The weight given to medical opinions depends in part on whether they are proffered by treating, examining, or non-examining professionals. Holohan v. Massanari, 246 F.3d 1195, 1201 (9th Cir. 2001); Lester v. Chater, 81 F.3d 821, 830 (9th Cir. 1995).*fn6 Ordinarily, more weight is given to the opinion of a treating professional, who has a greater opportunity to know and observe the patient as an individual. Id.; Smolen v. Chater, 80 F.3d 1273, 1285 (9th Cir. 1996).

To evaluate whether an ALJ properly rejected a medical opinion, in addition to considering its source, the court considers whether (1) contradictory opinions are in the record; and (2) clinical findings support the opinions. An ALJ may reject an uncontradicted opinion of a treating or examining medical professional only for "clear and convincing" reasons. Lester , 81 F.3d at 831.*fn7 In contrast, a contradicted opinion of a treating or examining professional may be rejected for "specific and legitimate" reasons. Lester, 81 F.3d at 830. While a treating professional's opinion generally is accorded superior weight, if it is contradicted by a supported examining professional's opinion (supported by different independent clinical findings), the ALJ may resolve the conflict. Andrews v. Shalala, 53 F.3d 1035, 1041 (9th Cir. 1995) (citing Magallanes v. Bowen, 881 F.2d 747, 751 (9th Cir. 1989)). The regulations require the ALJ to weigh the contradicted treating physician opinion, Edlund v. Massanari, 253 F.3d 1152 (9th Cir. 2001),*fn8 except that the ALJ in any event need not give it any weight if it is conclusory and supported by minimal clinical findings. Meanel v. Apfel, 172 F.3d 1111, 1113 (9th Cir.1999) (treating physician's conclusory, minimally supported opinion rejected); see also Magallanes, 881 F.2d at 751. The opinion of a non-examining professional, without other evidence, is insufficient to reject the opinion of a treating or examining professional. Lester, 81 F.3d at 831.

Treating Opinions of Drs. Saleem and Hidalgo Plaintiff notes the initial psychiatric report by Dr. Hala Saleem, one of plaintiff's two treating psychiatrists,*fn9 dated June 15, 2004, wherein plaintiff reported anxiety, difficulty concentrating and socializing, that he got into arguments. (Tr. 194). He reported that he was taking Prozac and Klonopin. (Id.) Dr. Saleem's Axis I diagnoses was to rule out Bipolar Disorder NOS and an Axis V GAF of 60. (Tr. at 195). As noted below, with respect to the GAF of 45 at which plaintiff was assessed by the examining psychiatrist some eight months later, the ALJ cited the later GAF as "contradicted" by the treating psychiatrist's GAF of 60 assessment. (Tr. at 21). A particular GAF score is only of limited assistance, however.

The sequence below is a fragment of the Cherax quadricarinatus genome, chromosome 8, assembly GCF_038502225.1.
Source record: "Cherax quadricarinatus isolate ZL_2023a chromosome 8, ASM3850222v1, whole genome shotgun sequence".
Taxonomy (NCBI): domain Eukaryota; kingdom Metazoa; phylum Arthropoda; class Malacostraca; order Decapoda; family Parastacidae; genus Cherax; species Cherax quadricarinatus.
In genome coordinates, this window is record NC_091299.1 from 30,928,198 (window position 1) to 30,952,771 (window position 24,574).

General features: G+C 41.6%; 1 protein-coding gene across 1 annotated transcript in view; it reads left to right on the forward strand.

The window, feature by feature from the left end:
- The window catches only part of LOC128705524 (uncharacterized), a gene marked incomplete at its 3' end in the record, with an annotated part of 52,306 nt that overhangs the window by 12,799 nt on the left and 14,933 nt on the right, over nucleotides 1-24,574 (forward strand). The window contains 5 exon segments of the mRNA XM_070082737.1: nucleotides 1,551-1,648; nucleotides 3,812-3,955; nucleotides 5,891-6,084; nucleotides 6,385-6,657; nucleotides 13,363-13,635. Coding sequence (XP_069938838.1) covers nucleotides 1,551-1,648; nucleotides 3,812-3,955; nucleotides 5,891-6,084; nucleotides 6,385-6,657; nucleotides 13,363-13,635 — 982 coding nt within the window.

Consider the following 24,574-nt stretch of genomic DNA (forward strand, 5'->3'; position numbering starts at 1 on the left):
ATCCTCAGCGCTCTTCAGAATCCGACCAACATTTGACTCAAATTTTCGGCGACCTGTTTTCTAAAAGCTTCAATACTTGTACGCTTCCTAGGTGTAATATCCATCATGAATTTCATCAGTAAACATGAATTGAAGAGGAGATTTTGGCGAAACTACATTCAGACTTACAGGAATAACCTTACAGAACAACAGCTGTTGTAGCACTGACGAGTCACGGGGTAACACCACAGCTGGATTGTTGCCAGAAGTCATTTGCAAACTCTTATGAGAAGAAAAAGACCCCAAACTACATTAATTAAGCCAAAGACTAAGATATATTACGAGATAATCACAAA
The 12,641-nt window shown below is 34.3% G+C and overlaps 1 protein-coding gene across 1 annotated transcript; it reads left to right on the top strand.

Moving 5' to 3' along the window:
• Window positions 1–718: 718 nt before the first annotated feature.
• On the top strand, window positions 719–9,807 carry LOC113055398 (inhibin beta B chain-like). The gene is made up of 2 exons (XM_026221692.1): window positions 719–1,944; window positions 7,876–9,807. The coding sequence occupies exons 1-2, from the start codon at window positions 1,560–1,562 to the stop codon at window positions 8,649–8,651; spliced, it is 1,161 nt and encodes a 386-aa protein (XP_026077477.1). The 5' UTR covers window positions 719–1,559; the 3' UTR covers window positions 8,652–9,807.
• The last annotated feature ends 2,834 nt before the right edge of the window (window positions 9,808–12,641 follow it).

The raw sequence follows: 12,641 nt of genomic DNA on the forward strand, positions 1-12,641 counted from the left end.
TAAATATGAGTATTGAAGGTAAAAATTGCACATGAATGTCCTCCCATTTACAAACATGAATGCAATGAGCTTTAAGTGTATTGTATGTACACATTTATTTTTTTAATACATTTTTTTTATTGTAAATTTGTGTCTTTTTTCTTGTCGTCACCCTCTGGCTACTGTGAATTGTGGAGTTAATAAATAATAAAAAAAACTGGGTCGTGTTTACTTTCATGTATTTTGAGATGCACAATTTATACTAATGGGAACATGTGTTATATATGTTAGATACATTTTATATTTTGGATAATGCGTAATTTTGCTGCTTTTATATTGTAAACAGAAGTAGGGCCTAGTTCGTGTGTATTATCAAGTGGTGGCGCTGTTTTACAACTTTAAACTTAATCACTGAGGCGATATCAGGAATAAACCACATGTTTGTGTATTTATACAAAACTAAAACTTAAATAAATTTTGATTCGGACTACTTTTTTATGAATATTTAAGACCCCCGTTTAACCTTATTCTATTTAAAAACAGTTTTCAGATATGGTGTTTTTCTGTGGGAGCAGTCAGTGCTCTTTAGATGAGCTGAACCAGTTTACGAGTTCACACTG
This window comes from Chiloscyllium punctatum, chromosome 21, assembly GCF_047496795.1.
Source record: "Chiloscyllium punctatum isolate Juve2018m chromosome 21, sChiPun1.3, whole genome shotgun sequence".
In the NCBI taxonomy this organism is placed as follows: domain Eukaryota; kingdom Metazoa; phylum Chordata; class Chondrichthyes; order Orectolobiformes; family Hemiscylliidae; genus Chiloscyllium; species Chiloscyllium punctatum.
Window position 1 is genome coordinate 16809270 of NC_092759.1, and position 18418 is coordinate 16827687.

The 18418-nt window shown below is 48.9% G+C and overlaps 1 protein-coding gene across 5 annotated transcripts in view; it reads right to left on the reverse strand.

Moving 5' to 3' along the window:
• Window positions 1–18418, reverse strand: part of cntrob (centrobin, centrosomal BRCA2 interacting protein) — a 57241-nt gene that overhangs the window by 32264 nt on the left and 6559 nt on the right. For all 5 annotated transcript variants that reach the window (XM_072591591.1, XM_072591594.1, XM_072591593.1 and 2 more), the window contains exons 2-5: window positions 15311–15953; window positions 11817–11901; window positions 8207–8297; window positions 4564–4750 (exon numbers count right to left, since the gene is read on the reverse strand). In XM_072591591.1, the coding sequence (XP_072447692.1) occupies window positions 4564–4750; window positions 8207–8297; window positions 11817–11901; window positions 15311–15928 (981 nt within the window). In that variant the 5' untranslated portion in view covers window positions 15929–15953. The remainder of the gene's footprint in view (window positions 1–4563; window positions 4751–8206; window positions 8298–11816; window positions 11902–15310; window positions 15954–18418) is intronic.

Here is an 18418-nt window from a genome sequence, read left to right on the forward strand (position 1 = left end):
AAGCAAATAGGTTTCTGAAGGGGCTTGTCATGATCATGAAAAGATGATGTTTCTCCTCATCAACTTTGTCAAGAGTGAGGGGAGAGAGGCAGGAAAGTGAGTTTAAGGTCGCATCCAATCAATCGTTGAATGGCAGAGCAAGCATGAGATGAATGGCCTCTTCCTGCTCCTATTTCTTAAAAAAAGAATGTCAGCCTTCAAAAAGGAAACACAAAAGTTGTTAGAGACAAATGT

As a global reference intended to aid in treatment, 'a GAF score does not itself necessarily reveal a particular type of limitation and is not an assessment of a claimant's ability to work.' Stokes v. Astrue, No. 8:08-cv-1657-T23HTS, 2009 WL 2216785, at *7 (M.D.Fla. July 23, 2009) (citations omitted). Indeed, 'GAF scores are of very limited usefulness due to their failure to translate into concrete functional limitations.' Id.; see Revised Medical Criteria for Evaluating Mental Disorders and Traumatic Brain Injury, 65 Fed.Reg. 50746, 50764-65 (Aug. 21, 2000) ("The GAF scale ... does not have a direct correlation to the severity requirements in our mental disorders listings.").

Hernandez v. Astrue, 2010 WL 234954 (D. Ariz. 2010). A GAF score is merely a snapshot in time. Mann v. Astrue, 2009 WL 2246350 (C.D. Cal. 2009). "While a GAF score may be of considerable help to the ALJ in formulating the RFC, it is not essential to the RFC's accuracy." Howard v. Commissioner of Social Sec., 276 F.3d 235, 241 (6th Cir. 2002). GAF scores do not dispositively assess a plaintiff's ability to work. However, multiple GAFs assessed over a period of time, conducted by the same or different examiner, are more instructive than the singular snapshot in obtaining a picture of the mental/emotional limitations.

The ALJ correctly stated the following with respect to the June 15, 2004, initial psychiatric ...